The immediate aim of the Society is to construct a building to house the larger items of rolling stock where they can be fully restored and displayed to the public.  This building will form the permanent headquarters of the Chasewater Railway.

The Society would appreciate any help, practical or otherwise, from people interested in this project.  With sufficient support a limited service could be in operation by next summer.

We know where this one was taken – you can see the entrance to the farm gate.  The houses at the top were demolished to make way for the M6 Toll.

Help Needed – Sentinel Lorries

Sentinel Lorries

Photo – circa 1920, taken adjacent to the Royal Hotel, Sutton Coldfield.

Line up of four Sentinel wagons in the ownership of Davenport & Co. Coal Merchants of Sutton Coldfield.

Davenports had their coal from the Cannock Chase pits delivered to the Midland Railway, later LMS, sidings in Sutton.

Does anyone have any information about these wagons, and do any of them still exist?

The registration numbers, from the left, are:  AW 3735, AW 5034,

AW 5066, AW 4976

Now that’s what you call a narrow gauge in the snow!!

It’s a bit different to the narrow gauge railways around here!

They would look good bombing round Chasewater, wouldn’t they??!!

Tackeroo – The Military Railway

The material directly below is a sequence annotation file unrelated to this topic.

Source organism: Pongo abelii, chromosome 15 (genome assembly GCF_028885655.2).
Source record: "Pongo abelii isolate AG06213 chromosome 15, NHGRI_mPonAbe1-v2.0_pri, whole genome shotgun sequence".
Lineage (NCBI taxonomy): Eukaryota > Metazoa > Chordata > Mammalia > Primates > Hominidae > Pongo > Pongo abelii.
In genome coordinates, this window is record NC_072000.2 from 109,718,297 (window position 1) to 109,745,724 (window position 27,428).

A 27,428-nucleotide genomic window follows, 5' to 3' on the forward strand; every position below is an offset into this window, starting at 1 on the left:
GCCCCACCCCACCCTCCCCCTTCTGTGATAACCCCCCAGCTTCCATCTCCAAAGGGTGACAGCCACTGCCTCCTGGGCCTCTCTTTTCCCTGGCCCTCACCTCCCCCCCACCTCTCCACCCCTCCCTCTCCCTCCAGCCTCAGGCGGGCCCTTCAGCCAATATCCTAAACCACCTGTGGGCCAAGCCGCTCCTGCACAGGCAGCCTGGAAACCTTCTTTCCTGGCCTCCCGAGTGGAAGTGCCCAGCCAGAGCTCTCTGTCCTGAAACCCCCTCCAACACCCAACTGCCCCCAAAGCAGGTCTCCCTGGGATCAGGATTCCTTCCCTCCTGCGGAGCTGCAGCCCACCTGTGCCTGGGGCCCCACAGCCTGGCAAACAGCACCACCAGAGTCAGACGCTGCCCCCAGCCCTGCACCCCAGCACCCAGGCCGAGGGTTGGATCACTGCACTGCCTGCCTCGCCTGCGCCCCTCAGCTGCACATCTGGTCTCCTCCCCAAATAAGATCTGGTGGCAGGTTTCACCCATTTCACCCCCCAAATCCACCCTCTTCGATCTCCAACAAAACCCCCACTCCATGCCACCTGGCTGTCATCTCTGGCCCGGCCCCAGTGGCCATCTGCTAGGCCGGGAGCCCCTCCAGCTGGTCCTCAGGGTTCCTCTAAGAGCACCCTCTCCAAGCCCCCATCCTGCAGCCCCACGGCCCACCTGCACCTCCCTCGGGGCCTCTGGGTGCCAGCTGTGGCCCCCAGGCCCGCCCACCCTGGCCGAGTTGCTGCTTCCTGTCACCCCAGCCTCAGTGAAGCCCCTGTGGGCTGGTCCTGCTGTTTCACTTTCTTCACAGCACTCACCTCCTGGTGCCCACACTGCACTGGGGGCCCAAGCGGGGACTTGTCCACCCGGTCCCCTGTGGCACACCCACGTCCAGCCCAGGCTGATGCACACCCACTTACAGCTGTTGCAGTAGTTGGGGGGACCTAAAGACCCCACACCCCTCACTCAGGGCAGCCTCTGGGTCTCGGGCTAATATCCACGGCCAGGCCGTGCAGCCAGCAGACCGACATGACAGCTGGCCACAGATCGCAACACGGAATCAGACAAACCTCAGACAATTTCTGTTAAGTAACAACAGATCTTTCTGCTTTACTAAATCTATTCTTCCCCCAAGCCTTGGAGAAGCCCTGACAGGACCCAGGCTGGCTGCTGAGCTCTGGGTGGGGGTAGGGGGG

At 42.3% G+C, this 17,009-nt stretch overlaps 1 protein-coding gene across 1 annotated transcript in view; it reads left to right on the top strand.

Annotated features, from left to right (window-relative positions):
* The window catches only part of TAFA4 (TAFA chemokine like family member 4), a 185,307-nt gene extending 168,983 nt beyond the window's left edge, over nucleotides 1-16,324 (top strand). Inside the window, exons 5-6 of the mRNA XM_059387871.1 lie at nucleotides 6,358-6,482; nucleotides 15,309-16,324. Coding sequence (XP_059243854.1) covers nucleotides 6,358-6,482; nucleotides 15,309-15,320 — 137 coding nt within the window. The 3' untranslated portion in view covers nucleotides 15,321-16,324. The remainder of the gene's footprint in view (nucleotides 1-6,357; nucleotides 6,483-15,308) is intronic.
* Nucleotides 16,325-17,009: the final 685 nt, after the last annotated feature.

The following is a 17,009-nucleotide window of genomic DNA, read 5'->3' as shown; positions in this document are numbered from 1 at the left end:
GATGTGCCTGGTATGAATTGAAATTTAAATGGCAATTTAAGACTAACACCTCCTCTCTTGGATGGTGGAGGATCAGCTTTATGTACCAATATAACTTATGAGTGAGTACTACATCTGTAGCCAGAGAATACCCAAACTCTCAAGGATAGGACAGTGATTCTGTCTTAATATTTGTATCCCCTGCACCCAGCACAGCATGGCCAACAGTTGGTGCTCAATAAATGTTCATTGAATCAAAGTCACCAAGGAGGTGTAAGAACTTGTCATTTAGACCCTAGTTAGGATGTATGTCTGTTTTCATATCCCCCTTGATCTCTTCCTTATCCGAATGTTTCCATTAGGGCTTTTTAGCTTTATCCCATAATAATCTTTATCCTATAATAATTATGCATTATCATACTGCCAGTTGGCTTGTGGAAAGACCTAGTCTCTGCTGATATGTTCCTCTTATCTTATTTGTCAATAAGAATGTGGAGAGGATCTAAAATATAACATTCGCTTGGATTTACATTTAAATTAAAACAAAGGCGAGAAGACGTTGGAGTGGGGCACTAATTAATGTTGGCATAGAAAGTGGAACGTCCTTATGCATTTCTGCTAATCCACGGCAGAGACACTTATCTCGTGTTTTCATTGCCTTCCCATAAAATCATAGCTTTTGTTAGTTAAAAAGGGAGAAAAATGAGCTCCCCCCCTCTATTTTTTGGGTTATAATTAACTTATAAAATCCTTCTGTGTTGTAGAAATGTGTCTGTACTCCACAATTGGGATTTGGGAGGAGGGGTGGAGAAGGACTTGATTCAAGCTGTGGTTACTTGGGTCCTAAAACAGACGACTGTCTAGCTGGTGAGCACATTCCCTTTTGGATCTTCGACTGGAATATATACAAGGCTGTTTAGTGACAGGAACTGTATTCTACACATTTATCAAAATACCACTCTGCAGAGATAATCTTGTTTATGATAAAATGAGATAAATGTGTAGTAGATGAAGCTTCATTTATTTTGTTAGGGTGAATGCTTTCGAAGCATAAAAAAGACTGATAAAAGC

Cannock Chase Military Railway

We have been asked on a number of occasions about the whereabouts of the Tackeroo Railway, so in this post I have tried to explain its route from Hednesford to Milford and its purpose.

This railway was constructed during 1915 to serve the Brocton and Rugeley Military camps located on Cannock Chase.  One line was constructed during the spring of 1915 from the LNWR Cannock to Rugeley line near West Cannock No.5 Colliery across the Chase to the Rugeley Camp.  Between January and April a second railway was made from the LNWR Trent Valley line at Milford to the Brocton Camp, and by mid 1915 the lines had been joined.  In addition to army and prisoner of war camps this railway system served Central Stores Depots at Brocton Camp.  The locomotive shed was also located at Brocton Camp. After the war the camps and railway were dismantled and locomotives disposed of.

Locomotives used:  (Gauge 4ft 8½in)

Manning Wardle    0-6-0ST     166/1875     Messenger

Beyer Peacock      0-4-2ST     1140/1871   Blackcock

Hudswell Clarke     0-6-0T       319/1889

Hudswell Clarke     0-6-0ST     333/1890

Hawthorn Leslie     0-6-2T       2879/1911   Pyramus

Hunslett                 0-6-0ST      397/1886    Monmouth

Avonside Engine    0-6-0ST     1742/1916   Avonside  (New)

Manning Wardle     0-6-0ST      812/1881

Possibles, identified by spares orders to Trollope & Sons, & Colls & Sons

Manning Wardle     0-6-0ST      1513/1901    Grassholme

Hunslett                  0-6-0ST       761/1902      Uxbridge

The line started from Hednesford and passed West Cannock No.5 Colliery, who laid the track, which crossed the Chase to Milford, servicing the Military Camps situated on the route.

Tackeroo

No one seems to know exactly where the name came from or when. Various possibilities have been suggested though none can actually be proven.